Russia: Five things to know about the presidential election

Here are five things to know about this election.

No resistance

The only candidates declared opposed to the conflict in Ukraine, including liberals Boris Nadezhdine and Ekaterina Dountsova, backed by tens of thousands of Russian signatures, were officially barred from running because of errors in their files.

In addition to Vladimir Putin, three candidates were recognized: nationalist Leonid Slutsky, communist Nikolai Kharitonov and businessman Vladislav Davankov. All supported the military campaign in Ukraine.

According to the government's critics, the participation of these three false adversaries served to divert discontent from different strata of Russian society and provide diversity to the referendum, while genuine opposition was suppressed by years of repression.

According to their opponents, the authorities have many tools to control the results: rigging online and remote votes, stuffing ballot boxes, falsifying the counted minutes, pressuring millions of civil servants across the country to leave. Vote for power.

Yulia Navalnaya, the widow of rival Alexei Navalny, met with her supporters at simultaneous offices and called on them to vote for “any candidate other than Putin” or have their ballots invalidated by writing “+Navalni+” in capital letters.

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Putin's promises

Although there is little doubt about the result, the government is investing heavily in the campaign. The aim: to strengthen Vladimir Putin's domestic and international legitimacy by showing that he enjoys massive support in the polls and in society.

Mr. Trump is in a better position after relative victories in Ukraine against the background of falling Western support for Kiev. Putin has increased his media appearances in recent weeks by appearing with students, in factories or aboard a nuclear bomber. Restraining forces.

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The Russian president will not participate in any election debates, something he has never done since coming to power a quarter of a century ago.

In his annual address to the nation at the end of February, he made a long series of numerical announcements, promising billions of rubles to modernize infrastructure, fight poverty and pronounced population decline, or digitize the country. President's plan until at least 2030.

In his address to the nation, Putin threatens the West and invokes the “real danger” of nuclear conflict.

Socio-economic concerns

Because while the Russian economy has been more resistant than expected to many Western sanctions, many Russians are worried about rising prices and, more generally, destabilization caused by the military campaign in Ukraine.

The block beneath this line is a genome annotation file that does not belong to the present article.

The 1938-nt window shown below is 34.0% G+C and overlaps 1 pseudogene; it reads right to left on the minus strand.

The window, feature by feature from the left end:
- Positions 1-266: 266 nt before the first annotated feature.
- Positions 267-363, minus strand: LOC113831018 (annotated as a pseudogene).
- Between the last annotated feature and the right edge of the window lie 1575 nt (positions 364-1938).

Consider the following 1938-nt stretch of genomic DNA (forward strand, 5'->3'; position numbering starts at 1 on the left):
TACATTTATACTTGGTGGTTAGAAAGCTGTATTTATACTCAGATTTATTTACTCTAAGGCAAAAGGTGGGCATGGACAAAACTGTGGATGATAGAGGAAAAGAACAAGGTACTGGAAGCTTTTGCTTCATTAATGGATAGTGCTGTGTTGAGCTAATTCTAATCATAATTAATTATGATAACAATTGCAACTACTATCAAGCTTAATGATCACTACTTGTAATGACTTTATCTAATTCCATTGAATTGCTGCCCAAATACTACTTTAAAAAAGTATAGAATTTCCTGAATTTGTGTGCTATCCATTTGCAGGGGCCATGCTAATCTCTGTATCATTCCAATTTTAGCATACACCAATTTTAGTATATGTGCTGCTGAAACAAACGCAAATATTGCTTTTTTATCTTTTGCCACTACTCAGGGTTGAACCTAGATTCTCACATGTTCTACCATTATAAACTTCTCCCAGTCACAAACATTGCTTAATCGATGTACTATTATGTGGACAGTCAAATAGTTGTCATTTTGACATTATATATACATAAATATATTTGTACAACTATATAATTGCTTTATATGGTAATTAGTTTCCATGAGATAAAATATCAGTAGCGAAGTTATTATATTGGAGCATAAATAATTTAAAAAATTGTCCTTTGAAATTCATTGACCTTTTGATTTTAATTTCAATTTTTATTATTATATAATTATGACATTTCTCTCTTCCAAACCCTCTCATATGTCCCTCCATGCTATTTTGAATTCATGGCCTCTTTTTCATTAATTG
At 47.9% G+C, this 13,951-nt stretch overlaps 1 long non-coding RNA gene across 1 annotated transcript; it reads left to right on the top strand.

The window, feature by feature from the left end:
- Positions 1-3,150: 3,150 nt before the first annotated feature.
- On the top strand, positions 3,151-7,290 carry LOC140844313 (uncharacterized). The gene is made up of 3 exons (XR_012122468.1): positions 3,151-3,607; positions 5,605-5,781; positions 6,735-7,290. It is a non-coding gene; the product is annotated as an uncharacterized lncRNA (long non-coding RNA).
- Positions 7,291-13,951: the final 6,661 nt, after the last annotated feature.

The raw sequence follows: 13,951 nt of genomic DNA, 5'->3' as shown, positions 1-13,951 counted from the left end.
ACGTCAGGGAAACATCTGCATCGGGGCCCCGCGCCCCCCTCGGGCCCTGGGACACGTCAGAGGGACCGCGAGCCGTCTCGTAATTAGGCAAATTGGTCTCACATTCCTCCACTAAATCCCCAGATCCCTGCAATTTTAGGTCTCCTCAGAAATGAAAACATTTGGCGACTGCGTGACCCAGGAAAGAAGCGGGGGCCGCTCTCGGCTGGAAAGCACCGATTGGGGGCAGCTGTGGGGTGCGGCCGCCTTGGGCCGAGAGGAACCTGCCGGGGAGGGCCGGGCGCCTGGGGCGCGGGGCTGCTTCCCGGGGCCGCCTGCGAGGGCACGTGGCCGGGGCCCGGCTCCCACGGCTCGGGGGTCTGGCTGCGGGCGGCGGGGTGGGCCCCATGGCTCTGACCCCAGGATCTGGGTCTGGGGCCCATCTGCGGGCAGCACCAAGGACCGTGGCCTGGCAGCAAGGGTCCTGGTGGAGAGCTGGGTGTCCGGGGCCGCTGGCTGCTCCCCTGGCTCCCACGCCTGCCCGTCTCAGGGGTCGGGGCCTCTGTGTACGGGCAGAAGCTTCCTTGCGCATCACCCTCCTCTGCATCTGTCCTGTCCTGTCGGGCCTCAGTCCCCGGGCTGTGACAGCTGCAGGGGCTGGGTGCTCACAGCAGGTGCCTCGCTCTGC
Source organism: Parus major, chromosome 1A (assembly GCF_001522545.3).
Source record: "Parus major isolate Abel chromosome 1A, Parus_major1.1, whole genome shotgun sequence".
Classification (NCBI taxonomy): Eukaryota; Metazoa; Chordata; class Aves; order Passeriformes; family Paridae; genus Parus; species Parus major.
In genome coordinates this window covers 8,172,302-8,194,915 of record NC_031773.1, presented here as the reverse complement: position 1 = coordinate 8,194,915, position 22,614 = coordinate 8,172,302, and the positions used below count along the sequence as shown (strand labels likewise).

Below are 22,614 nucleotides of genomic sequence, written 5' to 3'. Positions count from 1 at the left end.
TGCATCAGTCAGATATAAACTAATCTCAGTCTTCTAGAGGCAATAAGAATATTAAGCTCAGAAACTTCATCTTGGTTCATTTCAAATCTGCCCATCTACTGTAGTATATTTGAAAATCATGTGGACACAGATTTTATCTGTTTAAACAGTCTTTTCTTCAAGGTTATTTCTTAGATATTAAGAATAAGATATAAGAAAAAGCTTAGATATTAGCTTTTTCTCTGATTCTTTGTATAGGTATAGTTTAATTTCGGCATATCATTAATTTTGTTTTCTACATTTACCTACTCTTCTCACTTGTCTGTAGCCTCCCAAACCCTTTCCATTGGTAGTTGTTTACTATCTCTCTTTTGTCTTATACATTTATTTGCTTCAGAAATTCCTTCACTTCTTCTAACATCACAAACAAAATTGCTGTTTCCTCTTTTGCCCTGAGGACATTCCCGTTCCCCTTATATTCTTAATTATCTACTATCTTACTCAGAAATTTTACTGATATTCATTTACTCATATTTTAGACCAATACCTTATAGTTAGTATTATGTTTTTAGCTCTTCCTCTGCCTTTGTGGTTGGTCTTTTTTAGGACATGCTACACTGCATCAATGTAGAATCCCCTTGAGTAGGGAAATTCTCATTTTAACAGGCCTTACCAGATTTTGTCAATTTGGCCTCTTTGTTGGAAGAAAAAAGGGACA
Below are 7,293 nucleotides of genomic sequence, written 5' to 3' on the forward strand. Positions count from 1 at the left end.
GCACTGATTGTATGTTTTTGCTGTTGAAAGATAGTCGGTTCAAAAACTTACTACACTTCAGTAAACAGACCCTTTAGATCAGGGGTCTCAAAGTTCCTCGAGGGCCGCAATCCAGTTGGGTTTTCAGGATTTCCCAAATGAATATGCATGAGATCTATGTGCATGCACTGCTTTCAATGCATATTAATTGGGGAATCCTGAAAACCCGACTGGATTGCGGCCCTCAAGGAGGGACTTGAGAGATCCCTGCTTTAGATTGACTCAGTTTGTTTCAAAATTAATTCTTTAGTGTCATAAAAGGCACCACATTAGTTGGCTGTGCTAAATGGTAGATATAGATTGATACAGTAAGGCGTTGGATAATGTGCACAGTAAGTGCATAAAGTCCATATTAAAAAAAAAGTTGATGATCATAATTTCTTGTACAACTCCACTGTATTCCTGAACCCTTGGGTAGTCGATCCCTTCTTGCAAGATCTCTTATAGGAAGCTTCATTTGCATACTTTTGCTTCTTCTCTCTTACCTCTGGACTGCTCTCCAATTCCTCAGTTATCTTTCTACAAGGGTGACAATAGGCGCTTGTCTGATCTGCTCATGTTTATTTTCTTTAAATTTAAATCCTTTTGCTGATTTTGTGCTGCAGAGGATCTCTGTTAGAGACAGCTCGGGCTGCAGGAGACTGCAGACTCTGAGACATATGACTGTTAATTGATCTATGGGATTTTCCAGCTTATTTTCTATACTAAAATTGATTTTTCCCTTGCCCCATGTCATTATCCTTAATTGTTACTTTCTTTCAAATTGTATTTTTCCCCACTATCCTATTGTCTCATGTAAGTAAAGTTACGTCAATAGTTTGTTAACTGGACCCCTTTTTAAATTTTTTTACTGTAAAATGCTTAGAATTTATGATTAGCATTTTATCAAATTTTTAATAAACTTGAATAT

Human resource problems are compounded by the death or departure of thousands of young people and the flight of hundreds of thousands of people abroad for fear of being drafted into the military or resisting the conflict.

Despite promises of large sums of money and social benefits to military families, officials have been feverish in recent months in the face of protests by soldiers' wives demanding their return from the front.

It seeks to rule out multiple factors of dissatisfaction.

Many incentives

In public places, posters encourage Russians to vote for their patriotism. They bear the V, one of the symbols of Russian troops in Ukraine, and the slogan: “Together we are strong, let's vote for Russia!”

As usual, authorities will organize raffles with prizes and activities to encourage voter turnout in a country where distrust of politics, especially among the youth, is so strong.

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At the same time, Ukraine and its Western allies loom as potential problems. In December, Vladimir Putin warned of “foreign interference” during the referendum and promised a “tough response”.

Voting in Occupied Territories

Elections will also be held in Ukrainian territories occupied by Moscow from 2022, an example of the irony of Russian officials seeking to give the appearance of normalcy while waging a high-intensity conflict.

Kyiv claims that residents there face threats and violence to vote, which Moscow denies.

Russian soldiers stationed there slipped their ballots into the ballot box as if nothing had happened during early voting.

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